There could be a few anxious statements to be made while being informed about Aneesh Chaganty’s directorial debut, Searching. One of the most understandable questions most likely being “aren’t we beating a dead horse?”.
Synopsis: After David Kim’s 16-year-old daughter goes missing, a local investigation is opened and a detective is assigned to the case. But 37 hours later and without a single lead, David decides to search the one place no one has looked yet, where all secrets are kept today: his daughter’s laptop. In a hyper-modern thriller told via the technology devices we use every day to communicate, David must trace his daughter’s digital footprints before she disappears forever. (Sony Pictures)
Starring: John Cho, Debra Messing, and Michelle La
Writers: Aneesh Chaganty and Sev Ohanian
Director: Aneesh Chaganty
Rating: PG (Canada)/PG-13 (United States)
Running Time: 102mins
For those who aren’t aware, Searching is a mystery/thriller that follows David Kim (Cho), as local law enforcement and himself attempt to find the location of his missing daughter Margot (La) – here’s the gist, the entire film is captured and told via various computer and phone screens. Unlike the other two “computer screen” films that Bazelevs helped get a decent release, Unfriended, and its respective sequel, Dark Web, this is the first film we’ve seen that takes that already bold experimentation into a new direction.
Unlike the Unfriended films where you nearly end up playing a game of “chicken” with the screen, waiting to see who will be the first to crash and explode in a b-movie cacophony, Chaganty tickles the cinematic funnybone. Instead of familiar stillness, we move along with David’s eyes as he peers into his daughter’s life in a manner that almost feels voyeuristic due to the tone (we zoom in to certain parts of the laptop, we frantically skip through various icons, etc). This tactic does nothing but enhance the immediate and intimidating mystery that continuously laughs in our struggling father’s face. It’s emotional overload on every single front, and Chaganty’s cutthroat script doesn’t hold back in the slightest by descending down a pitch black rabbit hole but doing so tastefully. That’s quite possibly the biggest compliment one could give a thriller; it’s able to captivate its audience while simultaneously not having to resort to trashy ultra-violence that doesn’t work in the narrative.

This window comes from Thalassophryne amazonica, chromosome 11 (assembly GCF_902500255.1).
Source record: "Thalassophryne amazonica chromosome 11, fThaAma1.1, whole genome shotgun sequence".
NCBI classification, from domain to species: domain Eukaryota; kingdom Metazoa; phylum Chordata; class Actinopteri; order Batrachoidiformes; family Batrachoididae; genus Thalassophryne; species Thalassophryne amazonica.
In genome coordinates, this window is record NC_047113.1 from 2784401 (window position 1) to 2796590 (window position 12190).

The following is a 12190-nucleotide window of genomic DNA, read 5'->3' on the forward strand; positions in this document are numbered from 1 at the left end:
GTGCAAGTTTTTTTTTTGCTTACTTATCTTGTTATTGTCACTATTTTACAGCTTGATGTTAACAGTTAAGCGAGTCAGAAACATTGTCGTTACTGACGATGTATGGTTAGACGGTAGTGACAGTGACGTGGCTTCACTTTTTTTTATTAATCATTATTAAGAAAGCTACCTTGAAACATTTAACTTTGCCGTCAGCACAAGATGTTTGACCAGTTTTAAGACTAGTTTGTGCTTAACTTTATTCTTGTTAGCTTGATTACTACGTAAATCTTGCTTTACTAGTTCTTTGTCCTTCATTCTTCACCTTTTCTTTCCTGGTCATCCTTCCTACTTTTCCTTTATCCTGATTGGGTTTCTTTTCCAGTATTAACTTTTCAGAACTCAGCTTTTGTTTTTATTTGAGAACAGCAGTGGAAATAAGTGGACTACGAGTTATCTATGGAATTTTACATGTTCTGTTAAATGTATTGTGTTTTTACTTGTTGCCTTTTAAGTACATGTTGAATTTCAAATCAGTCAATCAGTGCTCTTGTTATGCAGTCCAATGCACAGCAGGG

Columbus was the ladder and this is the astonishing eruption of wonderment in terms of John Cho performances. Last year’s glorious mumblecore favorite is worth mentioning due to Cho’s emotionally meditative muscles being flexed incredibly well there. Here, it appears that he has found access to a part of him that can remain thoughtful while also running straight into the souls of the audience. This is usually par for the course for a piece of filmmaking that the man is involved in, but the way his likability is beginning to blend into the characters he portrays is definitely a career-defining breakthrough in character depth. The rest of the supporting cast is serviceable enough, with no actor attempting to hog the spotlight by being as excessive as possible, thankfully. Everyone working on this is fully aware of the fact that this is a Broadway play for the digital age, which additionally works as a performance piece for Cho. He truly steals the show.
It packs a firm punch to the gut and a not-so-subtle message that rings throughout your heart and soul, “Do we really know our children?” The answer is most likely no or at the very least, not as well as we think we do. It’s a troubling pondering that could lead to health if tamed and utilized in a proper fashion. Chaganty is able to craft a narrative that activates more questions than it has answers for, in the best way possible. Instead of leading to conflicting narrative ideas, he’s able to create a foreign beauty that is hardly discovered in contemporary cinema.
What was so great about Searching, as a fan of cinema, is that it’s living proof that shows you’re able to experiment with an already groundbreaking experimentation that already creates feelings of hyperactive paranoia and questionable reality. This can never be said enough, it’s the most exciting time to be alive and a film lover because what we’re seeing is quite the achievement.